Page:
While much of America was watching the New York Mets and Kansas City Royals battle it out for 14 long innings Tuesday night, House Republican leadership and the White House were battling out a budget compromise.
The agreement still must be approved by the full House and the Senate. Update: The House passed the bill with a 266 to 167 vote late Wednesday and the Senate approved it on Friday.
The bill funds federal government for the next two years and avoids a potential government shutdown. The deal plugs an impending hole in the Social Security disability trust fund. Without it, millions getting disability would have seen their benefits significantly cut. It also staves off a potentially historic increase in Medicare for Part B premiums for about 15 million beneficiaries.
The Medicare provision stalls a scheduled cut to the rates doctors get paid under Medicare by law for three months. Legislators hope to come up with a permanent fix to slow Medicare costs.
Modifications to the Social Security Disability Insurance program would standardize varying state eligibility requirements, which, as The New York Times reports, could save the government $5 billion. According to The Hill, “The deal would specifically extend the 2 percent payment cut to Medicare under the sequester.”
The 144-page budget bill will “Maintain 2016 Medicare part B premium and deductible levels consistent with actuarially fair rates.” This will be done via a “loan” to the Medicare Trust Fund from the general Treasury. The loan will be repaid over time by gradual increases in beneficiaries’ premiums – a much better trade off than what could have been a 50 percent increase for nearly a third of beneficiaries. The new base rate would rise to $120 from $104; a 14 percent hike. Higher-income beneficiaries would pay an additional $3 per month surcharge.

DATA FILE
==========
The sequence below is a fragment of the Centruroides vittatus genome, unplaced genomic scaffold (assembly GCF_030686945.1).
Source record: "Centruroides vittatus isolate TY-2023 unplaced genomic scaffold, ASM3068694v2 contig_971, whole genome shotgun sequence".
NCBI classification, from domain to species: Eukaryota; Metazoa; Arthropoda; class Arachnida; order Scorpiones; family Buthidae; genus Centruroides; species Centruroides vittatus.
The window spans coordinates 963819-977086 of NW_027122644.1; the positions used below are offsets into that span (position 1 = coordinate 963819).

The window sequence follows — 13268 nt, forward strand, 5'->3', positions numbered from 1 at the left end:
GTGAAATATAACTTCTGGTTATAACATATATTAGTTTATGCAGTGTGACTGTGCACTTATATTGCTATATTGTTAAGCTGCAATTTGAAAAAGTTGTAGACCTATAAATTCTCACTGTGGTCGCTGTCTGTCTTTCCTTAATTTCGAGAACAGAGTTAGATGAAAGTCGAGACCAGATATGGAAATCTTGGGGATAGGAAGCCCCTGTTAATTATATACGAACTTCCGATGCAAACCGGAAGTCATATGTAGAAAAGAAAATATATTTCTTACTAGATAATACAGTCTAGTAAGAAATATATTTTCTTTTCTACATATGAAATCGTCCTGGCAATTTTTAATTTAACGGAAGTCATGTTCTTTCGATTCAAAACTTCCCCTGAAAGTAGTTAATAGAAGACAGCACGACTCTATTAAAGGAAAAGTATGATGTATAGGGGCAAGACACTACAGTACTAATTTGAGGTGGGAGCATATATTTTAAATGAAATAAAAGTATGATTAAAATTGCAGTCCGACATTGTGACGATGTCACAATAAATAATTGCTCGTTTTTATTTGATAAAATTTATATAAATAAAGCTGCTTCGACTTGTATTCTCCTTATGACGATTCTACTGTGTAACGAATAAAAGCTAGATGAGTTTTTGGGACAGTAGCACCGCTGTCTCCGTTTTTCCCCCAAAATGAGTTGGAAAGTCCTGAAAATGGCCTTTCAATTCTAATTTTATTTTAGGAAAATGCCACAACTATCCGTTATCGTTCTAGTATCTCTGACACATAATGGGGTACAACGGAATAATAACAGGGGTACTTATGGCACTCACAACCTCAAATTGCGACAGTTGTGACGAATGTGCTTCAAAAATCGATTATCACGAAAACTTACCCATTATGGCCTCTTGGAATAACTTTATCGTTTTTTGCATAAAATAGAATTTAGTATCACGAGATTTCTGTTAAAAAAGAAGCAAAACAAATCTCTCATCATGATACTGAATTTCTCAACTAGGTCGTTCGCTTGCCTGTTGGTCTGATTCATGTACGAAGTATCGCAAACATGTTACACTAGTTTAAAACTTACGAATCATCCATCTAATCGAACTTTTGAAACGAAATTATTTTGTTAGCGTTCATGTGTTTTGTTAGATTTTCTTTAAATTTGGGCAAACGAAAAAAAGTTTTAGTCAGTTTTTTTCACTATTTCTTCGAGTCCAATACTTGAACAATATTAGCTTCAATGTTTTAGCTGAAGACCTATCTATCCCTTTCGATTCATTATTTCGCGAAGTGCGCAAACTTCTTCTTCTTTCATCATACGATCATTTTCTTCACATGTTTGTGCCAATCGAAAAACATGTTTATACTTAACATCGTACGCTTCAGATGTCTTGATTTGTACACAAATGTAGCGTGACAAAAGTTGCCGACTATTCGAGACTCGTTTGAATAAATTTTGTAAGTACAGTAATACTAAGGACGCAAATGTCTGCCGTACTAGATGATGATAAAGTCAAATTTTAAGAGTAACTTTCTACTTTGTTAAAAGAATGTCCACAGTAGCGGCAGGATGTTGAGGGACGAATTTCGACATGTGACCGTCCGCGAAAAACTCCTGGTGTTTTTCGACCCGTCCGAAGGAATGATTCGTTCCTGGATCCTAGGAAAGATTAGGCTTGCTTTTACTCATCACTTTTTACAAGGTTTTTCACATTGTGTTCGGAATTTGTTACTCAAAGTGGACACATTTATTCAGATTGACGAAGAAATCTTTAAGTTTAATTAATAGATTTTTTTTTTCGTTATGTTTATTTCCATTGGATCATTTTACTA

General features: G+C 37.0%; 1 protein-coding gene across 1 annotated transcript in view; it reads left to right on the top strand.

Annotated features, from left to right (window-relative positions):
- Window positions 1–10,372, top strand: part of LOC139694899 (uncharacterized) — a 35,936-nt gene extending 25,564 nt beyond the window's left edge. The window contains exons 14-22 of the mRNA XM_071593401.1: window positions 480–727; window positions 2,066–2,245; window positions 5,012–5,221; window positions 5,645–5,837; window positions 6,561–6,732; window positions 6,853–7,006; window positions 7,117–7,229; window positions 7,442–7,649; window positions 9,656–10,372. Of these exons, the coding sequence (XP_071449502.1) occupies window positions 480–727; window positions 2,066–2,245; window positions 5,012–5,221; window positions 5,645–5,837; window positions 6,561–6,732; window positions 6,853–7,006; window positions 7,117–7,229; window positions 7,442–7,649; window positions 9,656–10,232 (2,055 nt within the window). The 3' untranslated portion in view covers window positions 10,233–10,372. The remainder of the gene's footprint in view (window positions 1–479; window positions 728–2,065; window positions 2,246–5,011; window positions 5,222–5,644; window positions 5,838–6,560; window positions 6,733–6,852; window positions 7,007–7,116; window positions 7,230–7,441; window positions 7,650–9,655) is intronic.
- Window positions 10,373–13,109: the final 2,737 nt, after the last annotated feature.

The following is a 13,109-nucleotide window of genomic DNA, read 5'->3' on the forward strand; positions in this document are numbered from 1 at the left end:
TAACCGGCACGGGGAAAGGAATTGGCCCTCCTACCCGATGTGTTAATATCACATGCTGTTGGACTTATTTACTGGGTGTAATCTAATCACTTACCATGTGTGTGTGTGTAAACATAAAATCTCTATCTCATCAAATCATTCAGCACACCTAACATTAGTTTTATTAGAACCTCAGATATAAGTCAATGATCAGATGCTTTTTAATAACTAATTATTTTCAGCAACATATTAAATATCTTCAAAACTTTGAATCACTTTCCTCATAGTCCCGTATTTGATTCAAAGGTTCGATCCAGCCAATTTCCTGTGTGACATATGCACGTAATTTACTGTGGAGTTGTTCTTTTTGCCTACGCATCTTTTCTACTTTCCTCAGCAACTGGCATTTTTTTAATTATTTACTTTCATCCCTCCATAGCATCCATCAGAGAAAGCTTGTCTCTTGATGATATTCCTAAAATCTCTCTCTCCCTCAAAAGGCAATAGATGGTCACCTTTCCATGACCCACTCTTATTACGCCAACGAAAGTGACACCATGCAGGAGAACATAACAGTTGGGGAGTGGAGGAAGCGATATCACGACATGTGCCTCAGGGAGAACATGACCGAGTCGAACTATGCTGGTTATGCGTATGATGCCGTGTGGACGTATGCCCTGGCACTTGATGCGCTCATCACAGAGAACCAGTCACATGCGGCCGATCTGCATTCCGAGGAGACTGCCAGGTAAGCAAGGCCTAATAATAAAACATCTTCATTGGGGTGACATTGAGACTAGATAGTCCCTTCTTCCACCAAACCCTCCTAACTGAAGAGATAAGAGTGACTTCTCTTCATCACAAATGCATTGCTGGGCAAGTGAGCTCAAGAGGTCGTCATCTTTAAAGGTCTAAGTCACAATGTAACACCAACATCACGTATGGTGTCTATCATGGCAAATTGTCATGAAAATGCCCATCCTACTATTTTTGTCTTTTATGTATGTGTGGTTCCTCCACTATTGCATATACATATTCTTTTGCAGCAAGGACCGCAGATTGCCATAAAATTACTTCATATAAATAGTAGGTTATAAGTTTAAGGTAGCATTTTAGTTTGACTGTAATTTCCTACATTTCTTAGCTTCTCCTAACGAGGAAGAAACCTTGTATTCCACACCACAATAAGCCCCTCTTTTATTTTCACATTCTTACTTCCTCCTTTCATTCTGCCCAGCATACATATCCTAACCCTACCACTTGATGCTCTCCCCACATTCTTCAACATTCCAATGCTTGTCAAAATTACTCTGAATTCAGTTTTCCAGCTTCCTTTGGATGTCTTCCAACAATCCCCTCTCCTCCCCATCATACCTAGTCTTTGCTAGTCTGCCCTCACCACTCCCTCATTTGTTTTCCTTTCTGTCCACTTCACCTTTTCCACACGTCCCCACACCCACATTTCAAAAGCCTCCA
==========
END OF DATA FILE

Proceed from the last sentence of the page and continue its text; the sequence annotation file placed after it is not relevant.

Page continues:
However, there are also some big changes looming for spouses, ex-spouses and children. According to this analysis by Boston University Professor Laurence Kotlikoff, Social Security “benefits now being received by spouses, divorced spouses or children on the work record of a spouse, ex-spouse or parent who has suspended his or her benefits will be eliminated until the worker restarts his/her retirement benefit.”
He writes, “this will cost millions of households tens of thousands of dollars. Worse, it will induce those who have suspended their benefits in order to collect higher benefits at 70 to restart their benefits at permanently lower levels in order to maintain their family’s immediate living standards.” This is especially troubling for many older adults who often completely rely on a spouse’s Social Security benefits to live. Kotlikoff’s column provides an excellent explanation of the Catch-22 under consideration.
The bill is outgoing House Speaker John Boehner’s swan song. Boehner exits Congress on Oct. 30. As The Associated Press reported, the speaker pushed the plan through despite vehement opposition from the more conservative elements of his party.